Ross Blocher: I’m thinking—like, when I’m reading, I’m absorbing information. And now I’m absorbing actively false information. It’s a frustrating thing, because I have to like, I don’t know, turn off this part of me. Or at least be aware of like how is this seeping into me?

Carrie Poppy: Yes, totally.

Ross Blocher: That’s a problem. Just—

Carrie Poppy: No, I feel good about it.

Ross Blocher: Professional problem. Okay. Well, that leads right into number 21.

“I don’t particularly enjoy reading fiction.” And I said—

Carrie Poppy: Yeah, I agree. I mean, I like a lot of it, but like on balance, it’s clear that nonfiction outnumbers.

Ross Blocher: Same here. Yeah. I said slightly disagree, because I do enjoy fiction, and I feel like every now and then I’ll tell myself, “You haven’t read fiction in a while. Read some fiction.”

“I find it hard to make new friends.”

Carrie Poppy: No.

Ross Blocher: Definitely disagree here.

“I notice patterns and things all the time.”

Carrie Poppy: Very much so.

Ross Blocher: Definitely agree here. Okay, look at this! We’re—similar answers.

Carrie Poppy: I know! But you’re 14!

Ross Blocher: “I would rather go to the theatre than a museum.”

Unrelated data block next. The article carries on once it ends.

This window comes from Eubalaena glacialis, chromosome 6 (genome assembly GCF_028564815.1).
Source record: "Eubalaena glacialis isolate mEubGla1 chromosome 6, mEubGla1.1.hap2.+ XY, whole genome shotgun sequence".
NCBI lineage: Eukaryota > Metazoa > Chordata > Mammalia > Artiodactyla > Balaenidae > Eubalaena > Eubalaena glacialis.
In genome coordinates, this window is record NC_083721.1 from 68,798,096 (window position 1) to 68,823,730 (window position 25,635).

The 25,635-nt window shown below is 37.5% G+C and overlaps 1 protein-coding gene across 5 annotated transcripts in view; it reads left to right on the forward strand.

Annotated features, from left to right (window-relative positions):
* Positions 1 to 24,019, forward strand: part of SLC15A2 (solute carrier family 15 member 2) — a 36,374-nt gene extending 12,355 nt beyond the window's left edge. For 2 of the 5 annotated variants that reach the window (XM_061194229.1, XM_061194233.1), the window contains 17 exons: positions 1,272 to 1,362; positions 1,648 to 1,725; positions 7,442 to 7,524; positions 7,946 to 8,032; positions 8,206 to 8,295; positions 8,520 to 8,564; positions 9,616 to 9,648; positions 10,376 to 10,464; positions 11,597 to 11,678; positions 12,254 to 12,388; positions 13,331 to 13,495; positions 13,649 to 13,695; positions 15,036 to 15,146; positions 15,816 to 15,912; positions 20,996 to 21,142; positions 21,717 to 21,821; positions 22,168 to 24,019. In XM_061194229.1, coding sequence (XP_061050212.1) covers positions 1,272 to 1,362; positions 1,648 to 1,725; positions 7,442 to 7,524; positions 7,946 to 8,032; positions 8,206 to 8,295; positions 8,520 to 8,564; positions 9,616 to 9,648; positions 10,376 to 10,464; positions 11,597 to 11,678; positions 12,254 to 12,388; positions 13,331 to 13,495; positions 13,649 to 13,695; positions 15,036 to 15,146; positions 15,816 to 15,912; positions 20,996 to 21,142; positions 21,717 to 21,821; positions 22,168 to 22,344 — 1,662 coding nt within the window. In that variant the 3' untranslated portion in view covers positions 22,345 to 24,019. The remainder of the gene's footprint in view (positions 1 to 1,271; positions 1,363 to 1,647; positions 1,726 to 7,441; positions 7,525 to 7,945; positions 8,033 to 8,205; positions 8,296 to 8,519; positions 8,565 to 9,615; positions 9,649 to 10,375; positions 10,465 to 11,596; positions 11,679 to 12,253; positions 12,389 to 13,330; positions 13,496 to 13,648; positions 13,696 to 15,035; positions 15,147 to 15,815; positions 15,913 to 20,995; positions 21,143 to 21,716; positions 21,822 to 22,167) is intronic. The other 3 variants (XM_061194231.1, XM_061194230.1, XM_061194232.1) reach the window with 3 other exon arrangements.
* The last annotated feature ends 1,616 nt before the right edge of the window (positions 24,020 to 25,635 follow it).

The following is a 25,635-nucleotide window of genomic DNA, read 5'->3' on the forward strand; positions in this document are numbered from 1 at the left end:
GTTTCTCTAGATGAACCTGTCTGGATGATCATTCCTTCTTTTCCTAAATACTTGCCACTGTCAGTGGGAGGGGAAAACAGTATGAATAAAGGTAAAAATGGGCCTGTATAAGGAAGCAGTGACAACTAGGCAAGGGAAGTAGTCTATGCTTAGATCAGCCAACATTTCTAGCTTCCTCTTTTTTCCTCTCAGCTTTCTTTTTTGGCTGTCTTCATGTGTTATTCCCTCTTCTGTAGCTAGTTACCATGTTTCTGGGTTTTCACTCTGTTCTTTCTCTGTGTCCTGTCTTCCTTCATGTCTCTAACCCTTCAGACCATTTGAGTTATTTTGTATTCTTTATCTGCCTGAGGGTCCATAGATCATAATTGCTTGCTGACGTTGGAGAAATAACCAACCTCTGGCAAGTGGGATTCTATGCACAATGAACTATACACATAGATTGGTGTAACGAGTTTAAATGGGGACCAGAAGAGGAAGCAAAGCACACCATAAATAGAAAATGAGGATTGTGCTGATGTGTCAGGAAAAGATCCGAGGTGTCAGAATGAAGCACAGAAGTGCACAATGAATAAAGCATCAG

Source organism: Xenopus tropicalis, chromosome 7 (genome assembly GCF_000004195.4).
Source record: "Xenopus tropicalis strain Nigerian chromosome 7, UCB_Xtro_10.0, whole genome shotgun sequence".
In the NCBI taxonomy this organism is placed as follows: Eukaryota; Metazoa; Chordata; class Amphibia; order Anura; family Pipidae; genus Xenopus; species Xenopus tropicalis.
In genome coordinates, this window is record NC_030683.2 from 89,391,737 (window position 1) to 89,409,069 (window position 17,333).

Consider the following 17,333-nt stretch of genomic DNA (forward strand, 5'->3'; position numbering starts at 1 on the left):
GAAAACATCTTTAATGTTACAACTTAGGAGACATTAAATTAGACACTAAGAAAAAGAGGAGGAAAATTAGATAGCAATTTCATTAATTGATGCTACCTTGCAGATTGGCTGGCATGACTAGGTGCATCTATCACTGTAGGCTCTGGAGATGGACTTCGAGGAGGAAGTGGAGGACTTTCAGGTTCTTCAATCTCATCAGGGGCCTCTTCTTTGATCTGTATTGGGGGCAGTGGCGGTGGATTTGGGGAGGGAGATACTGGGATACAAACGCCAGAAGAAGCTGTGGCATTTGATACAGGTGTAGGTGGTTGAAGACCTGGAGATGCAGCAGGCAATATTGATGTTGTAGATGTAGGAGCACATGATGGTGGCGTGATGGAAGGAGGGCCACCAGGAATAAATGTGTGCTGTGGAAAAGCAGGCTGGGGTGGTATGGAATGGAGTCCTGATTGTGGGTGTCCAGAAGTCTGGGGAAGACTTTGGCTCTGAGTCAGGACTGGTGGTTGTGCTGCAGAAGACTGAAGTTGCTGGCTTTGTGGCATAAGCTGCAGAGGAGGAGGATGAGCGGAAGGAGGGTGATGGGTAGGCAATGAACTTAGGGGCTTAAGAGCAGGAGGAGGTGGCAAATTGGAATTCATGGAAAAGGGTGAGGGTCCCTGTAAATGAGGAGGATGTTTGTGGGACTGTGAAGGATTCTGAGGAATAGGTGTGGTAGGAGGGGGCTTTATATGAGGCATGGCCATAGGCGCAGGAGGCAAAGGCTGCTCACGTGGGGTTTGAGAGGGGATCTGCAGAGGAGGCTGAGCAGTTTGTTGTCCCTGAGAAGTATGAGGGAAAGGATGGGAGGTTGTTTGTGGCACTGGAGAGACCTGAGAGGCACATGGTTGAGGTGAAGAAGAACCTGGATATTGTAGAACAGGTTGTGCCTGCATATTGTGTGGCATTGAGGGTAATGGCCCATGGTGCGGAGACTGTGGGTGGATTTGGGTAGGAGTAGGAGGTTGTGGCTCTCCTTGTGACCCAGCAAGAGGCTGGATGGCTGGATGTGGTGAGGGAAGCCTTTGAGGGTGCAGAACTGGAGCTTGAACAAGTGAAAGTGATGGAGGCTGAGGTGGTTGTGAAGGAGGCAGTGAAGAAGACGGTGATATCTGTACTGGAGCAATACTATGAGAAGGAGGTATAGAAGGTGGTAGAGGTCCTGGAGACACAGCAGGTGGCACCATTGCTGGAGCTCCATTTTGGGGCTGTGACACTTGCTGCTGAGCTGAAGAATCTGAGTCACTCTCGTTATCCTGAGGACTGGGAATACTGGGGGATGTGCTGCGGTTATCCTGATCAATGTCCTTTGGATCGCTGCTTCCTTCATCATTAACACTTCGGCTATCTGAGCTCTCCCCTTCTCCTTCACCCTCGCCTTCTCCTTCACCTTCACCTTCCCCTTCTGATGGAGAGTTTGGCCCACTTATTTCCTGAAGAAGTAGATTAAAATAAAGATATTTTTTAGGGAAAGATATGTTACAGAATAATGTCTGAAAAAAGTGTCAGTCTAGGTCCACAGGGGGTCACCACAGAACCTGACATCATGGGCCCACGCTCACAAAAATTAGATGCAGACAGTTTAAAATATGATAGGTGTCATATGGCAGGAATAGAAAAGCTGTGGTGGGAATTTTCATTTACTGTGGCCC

Carrie Poppy: That’s hard for me.

Ross Blocher: I didn’t like that one, because I love theaters and museums.

Carrie Poppy: I like the environment of a museum better. I like the product of a theatre more.

Ross Blocher: Okay, I said slightly agree.

“It does not upset me if my daily routine is disturbed.”

Carrie Poppy: (Laughing.) I know that is false for me.

Ross Blocher: Here we go, this might be a point of departure. I said slightly agree. It does not upset me if my daily routine is disturbed.

Carrie Poppy: Oh, wow. Yeah. When Drew and I were on a cruise a few months ago, I was out of my mind, because I like couldn’t—I like needed to get back to work. I was just—I don’t know. I was so anxious. And so, finally Drew was like, “This is your—”

Ross Blocher: This is no longer relaxing.

Carrie Poppy: Yeah. Well, he was like, “This is your story on the love boat, babe. If you were on the love boat, you would be the person who needs to learn that you don’t have to force relaxation. You can go back to your cabin. You can work on work for two hours. It’s no big deal. That’s you! That’s you on the love boat.”

(Ross “aw”s.)

And that made me feel better. And I went back and worked.

Ross Blocher: Well done, Drew.

Carrie Poppy: See?! He’s the best!

Drew Spears: (Distantly, off mic.) Thank you!

Ross Blocher: “I frequently find that I don’t know how to keep a conversation going.”

Carrie Poppy: Nope, not a problem! Keep doing it. Keep doing it for hours. You just talk about whatever you feel like, just whatever comes in your head, and they will keep going.

Ross Blocher: “I find it easy to read between the lines when someone is talking to me.”

Carrie Poppy: I wouldn’t do that. That’s rude.